Ros Schwartz, trans., Knopf (forthcoming 2022).
- Ronald KL Collins
- Simone Kotva
- Mario von der Ruhr
- Lawrence Schmidt
- Eric Springsted
Durham, NC: Carolina Academic Press (2022)
New Political Science, July 22, 2021
The 20th-century anarchist philosopher and mystic could point the way forward for today’s right
Slate, May 25, 2021
In 1943, Simone Weil proposed to supersede the declaration of human rights with a declaration of obligations towards every human being’s balancing pairs of body and soul’s needs, for engaging and inspiring more effectively against autocratic and populist currents in times of crisis. We claim that Weil’s proposal, which remains pertinent today, may have been sidestepped because her notion of needs lacked a fundamental dimension of relationality, prominent in the ‘philosophical anthropology’ underlying the (different) visions for a new political ethos of both Judith Butler and Carol Gilligan. From the radical starting point of innate morality common to all three thinkers, we, therefore, indicate how an enriched notion of interlaced needs, encompassing both balance and relationality, may restore the viability of a declaration of human obligations as a robust source of inspiration. In this combination of balance and relationality, Butler’s notion of aggressive nonviolence is key.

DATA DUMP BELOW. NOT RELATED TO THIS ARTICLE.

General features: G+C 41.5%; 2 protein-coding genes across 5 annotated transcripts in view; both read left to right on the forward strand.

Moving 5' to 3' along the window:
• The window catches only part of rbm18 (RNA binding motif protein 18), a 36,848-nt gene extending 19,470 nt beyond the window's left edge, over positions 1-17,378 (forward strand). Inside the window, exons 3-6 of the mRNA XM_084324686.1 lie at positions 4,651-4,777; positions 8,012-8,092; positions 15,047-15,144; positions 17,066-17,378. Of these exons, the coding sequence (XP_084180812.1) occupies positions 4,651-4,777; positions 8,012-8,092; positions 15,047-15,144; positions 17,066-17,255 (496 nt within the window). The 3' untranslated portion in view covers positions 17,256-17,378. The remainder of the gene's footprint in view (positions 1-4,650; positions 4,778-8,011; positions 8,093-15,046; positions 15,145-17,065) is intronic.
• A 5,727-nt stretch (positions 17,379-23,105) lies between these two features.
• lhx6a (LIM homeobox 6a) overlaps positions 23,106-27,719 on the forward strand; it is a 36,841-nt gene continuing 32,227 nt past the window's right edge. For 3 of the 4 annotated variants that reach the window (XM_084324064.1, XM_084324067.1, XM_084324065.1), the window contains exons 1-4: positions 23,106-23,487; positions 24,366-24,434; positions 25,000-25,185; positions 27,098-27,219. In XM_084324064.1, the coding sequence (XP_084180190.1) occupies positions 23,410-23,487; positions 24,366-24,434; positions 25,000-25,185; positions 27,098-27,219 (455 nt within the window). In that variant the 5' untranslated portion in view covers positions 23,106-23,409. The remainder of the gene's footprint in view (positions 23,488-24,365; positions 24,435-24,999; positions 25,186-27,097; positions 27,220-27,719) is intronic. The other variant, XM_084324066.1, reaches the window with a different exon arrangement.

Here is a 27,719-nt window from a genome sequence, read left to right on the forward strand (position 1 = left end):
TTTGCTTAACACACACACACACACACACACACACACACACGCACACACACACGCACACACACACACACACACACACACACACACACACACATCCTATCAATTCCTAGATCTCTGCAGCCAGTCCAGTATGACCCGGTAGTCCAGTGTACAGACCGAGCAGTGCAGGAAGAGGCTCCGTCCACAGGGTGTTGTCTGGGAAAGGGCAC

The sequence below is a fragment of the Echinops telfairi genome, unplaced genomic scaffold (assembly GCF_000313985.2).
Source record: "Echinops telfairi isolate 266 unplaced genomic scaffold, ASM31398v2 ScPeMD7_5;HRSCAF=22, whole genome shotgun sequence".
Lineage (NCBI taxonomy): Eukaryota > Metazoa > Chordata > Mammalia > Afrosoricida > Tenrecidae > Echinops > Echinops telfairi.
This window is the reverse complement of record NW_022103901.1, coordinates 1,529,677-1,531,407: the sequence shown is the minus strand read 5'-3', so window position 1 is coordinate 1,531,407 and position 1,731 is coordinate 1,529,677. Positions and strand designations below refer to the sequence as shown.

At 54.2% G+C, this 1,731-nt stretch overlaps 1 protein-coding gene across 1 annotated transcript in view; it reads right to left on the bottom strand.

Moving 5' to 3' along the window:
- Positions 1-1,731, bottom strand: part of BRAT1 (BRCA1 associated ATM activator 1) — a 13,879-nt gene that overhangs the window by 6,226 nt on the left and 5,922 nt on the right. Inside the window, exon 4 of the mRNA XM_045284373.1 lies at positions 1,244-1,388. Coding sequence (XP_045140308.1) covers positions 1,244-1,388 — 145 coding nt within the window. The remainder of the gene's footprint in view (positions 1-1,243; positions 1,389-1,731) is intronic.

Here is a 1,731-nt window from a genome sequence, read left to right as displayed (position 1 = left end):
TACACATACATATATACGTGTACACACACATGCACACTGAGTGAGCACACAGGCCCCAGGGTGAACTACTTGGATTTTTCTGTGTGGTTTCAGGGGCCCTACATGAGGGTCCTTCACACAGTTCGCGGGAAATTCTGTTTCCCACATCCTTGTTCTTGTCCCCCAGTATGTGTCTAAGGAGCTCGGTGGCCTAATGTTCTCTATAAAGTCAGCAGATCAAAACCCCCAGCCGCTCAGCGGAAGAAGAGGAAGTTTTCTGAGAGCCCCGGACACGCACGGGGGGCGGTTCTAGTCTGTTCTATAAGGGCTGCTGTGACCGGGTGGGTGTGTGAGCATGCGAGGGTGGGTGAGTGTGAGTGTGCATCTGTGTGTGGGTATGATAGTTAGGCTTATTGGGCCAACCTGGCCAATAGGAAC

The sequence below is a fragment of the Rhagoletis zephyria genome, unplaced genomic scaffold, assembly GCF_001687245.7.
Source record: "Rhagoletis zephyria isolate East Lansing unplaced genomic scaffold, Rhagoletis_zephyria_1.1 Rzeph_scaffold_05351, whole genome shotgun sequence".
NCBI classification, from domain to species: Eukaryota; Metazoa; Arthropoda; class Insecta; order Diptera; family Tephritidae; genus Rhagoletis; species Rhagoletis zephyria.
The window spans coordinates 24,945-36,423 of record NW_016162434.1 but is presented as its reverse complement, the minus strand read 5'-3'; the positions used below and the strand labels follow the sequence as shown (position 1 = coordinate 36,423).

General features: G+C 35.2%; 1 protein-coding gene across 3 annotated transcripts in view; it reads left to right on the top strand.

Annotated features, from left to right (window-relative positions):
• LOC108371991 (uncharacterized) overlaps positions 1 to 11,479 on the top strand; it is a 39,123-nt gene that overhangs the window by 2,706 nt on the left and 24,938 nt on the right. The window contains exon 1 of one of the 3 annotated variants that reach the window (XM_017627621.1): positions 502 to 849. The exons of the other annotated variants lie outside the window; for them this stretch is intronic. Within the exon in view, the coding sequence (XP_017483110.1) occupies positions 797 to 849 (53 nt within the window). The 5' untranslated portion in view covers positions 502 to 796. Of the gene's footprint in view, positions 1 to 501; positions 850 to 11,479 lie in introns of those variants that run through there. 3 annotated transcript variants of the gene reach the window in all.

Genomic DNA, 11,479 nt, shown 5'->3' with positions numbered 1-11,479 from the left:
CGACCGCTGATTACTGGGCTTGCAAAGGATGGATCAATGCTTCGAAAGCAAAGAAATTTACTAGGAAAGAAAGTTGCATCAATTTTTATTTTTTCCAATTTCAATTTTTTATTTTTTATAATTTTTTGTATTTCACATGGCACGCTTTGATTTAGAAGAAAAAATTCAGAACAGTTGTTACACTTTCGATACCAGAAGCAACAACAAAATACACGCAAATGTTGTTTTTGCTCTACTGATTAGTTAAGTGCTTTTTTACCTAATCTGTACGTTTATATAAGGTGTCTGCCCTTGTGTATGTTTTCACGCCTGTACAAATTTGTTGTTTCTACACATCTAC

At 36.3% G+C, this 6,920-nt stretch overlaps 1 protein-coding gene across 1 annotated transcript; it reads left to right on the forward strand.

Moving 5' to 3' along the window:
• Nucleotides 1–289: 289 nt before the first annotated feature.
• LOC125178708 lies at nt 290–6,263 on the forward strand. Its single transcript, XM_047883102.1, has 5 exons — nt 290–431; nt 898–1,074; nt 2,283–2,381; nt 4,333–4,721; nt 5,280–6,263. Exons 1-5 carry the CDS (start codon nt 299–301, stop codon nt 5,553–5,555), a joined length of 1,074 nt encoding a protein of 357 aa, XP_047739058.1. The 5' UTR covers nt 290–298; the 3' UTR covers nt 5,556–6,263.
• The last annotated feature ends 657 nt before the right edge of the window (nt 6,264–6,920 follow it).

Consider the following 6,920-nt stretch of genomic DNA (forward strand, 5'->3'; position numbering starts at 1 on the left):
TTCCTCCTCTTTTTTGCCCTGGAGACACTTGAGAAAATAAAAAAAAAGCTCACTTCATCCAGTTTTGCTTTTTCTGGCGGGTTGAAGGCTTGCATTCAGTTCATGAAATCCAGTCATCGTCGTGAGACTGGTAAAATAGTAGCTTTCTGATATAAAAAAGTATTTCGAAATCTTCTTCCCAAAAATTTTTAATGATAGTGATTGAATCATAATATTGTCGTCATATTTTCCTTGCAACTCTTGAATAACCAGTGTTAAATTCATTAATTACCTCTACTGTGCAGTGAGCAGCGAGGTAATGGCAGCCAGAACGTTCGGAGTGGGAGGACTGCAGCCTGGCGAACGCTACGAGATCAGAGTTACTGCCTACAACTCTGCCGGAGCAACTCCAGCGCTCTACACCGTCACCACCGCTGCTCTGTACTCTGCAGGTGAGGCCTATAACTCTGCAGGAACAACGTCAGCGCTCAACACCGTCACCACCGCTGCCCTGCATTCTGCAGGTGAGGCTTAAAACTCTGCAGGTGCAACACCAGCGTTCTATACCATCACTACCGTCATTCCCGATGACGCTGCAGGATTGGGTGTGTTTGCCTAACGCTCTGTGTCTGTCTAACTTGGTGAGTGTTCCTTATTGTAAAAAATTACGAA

Ethics, Politics & Society. A Journal in Moral and Political Philosophy, no. 4 (2021), pp. 175-188.
Simone Weil Center for Political Philosophy
National conservatives need to help create an America that knows who she is, one that can give immigrants more than just a place to get a job—an America that can draw them in, giving them a sense of belonging. This essay is based on remarks delivered at the National Conservatism Conference in Washington, DC, on July 15, 2019.
Excerpt: Simone Weil said in The Need for Roots, “to be rooted is perhaps the most important and least recognized need of the human soul . . . Every human being needs to have multiple roots. It is necessary for him to draw well nigh the whole of his moral, intellectual, and spiritual life by way of the environment of which he forms a natural part.” I see rootedness as something due to every human being, as part of their human dignity. Without it, man is cut off from the very elements that make him who he is.
Public Discourse, July 22, 2019.
See also Luma Simms, “Rootedness and National Identity in the Twenty-First Century,” in Ann Ward, ed., Polis, Nation, Global Community The Philosophic Foundations of Citizenship, New York: Routledge (2022), chapter 9.
Luma Simms, a Fellow at the Ethics and Public Policy Center, studies the life and thought of immigrants.